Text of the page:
Back at camp I met Doug Fowler who was from Texas but had been on the road for 2 years. Doug had been the president of a software company in Texas and sold out his share to his partners in late 1999, right before the crash. He then sold his house, his furniture, his cars and everything but what he could carry on his back, which included a Sony Vaio and a small digital camera. Doug had been to several countries and his intention was to stay in Australia and start a sailing charter business.
Doug and I had a long chat about James Cook and sailing and the fact that some of the charts that Cook had created in the late 1700's were still in use in the 20th century. As we said goodbye and I watched him walk off with his long pony tail of 46 year old grey hair I was more then a bit jealous of his completely unfettered lifestyle.
I also had a very interesting conversation with a woman named Christine Anne. She was British, as was evidenced by the stereotypical bad teeth. I asked her if she had seen an eclipse before and she said that she tried in Scotland a few year back but her plans were foiled by rain. I asked if she was disappointed and she said, "I will travel the world until I see one".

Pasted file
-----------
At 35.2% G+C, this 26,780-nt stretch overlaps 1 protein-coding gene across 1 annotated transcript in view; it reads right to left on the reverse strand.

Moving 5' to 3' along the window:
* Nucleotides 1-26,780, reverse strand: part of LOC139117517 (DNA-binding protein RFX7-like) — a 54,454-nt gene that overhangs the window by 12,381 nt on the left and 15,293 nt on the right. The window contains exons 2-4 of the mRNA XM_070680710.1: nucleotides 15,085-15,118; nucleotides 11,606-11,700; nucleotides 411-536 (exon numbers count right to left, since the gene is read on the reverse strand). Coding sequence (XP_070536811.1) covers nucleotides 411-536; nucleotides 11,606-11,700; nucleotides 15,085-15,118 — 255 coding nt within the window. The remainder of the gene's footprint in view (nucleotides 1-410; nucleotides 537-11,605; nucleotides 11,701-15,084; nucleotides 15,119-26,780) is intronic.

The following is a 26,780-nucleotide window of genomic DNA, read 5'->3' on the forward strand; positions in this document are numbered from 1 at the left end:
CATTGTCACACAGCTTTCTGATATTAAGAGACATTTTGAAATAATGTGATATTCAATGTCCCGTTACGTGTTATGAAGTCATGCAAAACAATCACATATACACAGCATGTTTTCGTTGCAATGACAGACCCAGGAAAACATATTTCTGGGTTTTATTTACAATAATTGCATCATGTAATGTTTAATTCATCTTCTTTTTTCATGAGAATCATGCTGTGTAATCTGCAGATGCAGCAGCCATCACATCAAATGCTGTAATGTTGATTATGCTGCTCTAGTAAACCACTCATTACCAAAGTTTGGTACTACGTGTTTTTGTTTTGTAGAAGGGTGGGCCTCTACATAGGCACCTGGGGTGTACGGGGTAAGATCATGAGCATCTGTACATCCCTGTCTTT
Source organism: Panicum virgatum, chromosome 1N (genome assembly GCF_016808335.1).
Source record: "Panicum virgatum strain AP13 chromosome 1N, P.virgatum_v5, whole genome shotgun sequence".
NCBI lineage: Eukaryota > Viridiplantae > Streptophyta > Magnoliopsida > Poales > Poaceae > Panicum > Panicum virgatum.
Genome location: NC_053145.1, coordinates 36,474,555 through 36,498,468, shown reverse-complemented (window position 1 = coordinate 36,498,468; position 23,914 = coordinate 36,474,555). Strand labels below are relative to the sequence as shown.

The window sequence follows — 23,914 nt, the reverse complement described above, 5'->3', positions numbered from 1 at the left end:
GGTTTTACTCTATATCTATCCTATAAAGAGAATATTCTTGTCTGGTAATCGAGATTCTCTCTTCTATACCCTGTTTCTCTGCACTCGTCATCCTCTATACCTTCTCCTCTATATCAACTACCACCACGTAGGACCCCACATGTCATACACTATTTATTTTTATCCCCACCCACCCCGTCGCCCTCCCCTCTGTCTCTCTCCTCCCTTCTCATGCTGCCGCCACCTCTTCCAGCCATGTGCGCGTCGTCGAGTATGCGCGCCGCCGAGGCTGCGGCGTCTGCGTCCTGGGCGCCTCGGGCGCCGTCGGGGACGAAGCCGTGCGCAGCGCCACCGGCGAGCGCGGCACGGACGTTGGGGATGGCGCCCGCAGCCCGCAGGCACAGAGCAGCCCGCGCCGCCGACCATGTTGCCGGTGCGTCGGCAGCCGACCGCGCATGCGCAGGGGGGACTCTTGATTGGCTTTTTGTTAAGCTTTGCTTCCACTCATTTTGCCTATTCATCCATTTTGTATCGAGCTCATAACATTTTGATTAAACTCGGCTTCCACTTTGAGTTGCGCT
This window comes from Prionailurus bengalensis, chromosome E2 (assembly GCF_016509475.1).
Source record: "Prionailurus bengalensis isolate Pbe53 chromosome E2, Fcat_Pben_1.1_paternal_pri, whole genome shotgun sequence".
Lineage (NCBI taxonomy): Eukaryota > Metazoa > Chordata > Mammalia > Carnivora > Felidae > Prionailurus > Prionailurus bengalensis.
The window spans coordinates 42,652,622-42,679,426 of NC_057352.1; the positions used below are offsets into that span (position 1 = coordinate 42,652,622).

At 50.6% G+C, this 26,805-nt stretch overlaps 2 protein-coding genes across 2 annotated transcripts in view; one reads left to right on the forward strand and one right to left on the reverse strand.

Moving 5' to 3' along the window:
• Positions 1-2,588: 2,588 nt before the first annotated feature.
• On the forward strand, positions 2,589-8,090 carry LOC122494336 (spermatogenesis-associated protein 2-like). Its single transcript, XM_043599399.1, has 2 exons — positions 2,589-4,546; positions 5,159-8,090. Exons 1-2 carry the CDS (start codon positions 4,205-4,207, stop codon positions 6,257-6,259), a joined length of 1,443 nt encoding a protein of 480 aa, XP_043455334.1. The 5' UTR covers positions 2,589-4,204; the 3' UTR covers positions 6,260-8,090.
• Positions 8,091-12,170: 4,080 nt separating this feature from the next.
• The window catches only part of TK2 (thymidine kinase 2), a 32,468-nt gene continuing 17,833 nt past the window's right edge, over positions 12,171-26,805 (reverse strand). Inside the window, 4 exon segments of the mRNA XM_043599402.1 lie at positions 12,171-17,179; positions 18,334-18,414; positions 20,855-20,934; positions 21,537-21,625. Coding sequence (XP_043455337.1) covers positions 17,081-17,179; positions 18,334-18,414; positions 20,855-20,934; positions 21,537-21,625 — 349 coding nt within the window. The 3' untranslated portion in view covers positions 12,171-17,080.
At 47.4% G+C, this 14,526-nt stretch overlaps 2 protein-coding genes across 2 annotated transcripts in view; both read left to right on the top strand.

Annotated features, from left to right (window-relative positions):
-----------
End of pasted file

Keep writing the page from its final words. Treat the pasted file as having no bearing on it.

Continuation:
I was impressed with her passion for persuing something that she had never seen. She then said, "Aren't we lucky that the moon is just precisely the right diameter to create the beauty of an eclipse". I responded, "I wouldn't call it luck buy yes we are indeed treated to quite a show aren't we."
"Ah, I trust from your comment that you are a Christian?"
"Yes I am."
"Well, please take no offense but I just can't accept the fact that there is only one way to get to God. And although the description of creation in Genesis is beautiful there is just too much evidence that points to the contrary that the earth was created in seven days."
I said, "A good friend of mine once said, 'I call myself an Evangelical Christian. I believe that the Bible is true and without flaws and represents the inspired word of God. I believe the historical parts to be historical and I believe the allegorical parts to be allegorical'."
She responded, "Bravo, your friend has a glorious command of the English language."
I assured her that normally that is indeed the case and we parted ways after wishing each other luck in viewing the eclipse. I couldn't help but think that she would never fully appreciate the show unless she knew the one who was "throwing the party".
Off to the Viewing Site
After an afternoon nap it was time to head out to the very end of the Thevenard Peninsula to the viewing site. This was the Southern most tip of the Ceduna area. Beth and I had a great time walking around and seeing all the gear people had brought to document the eclipse.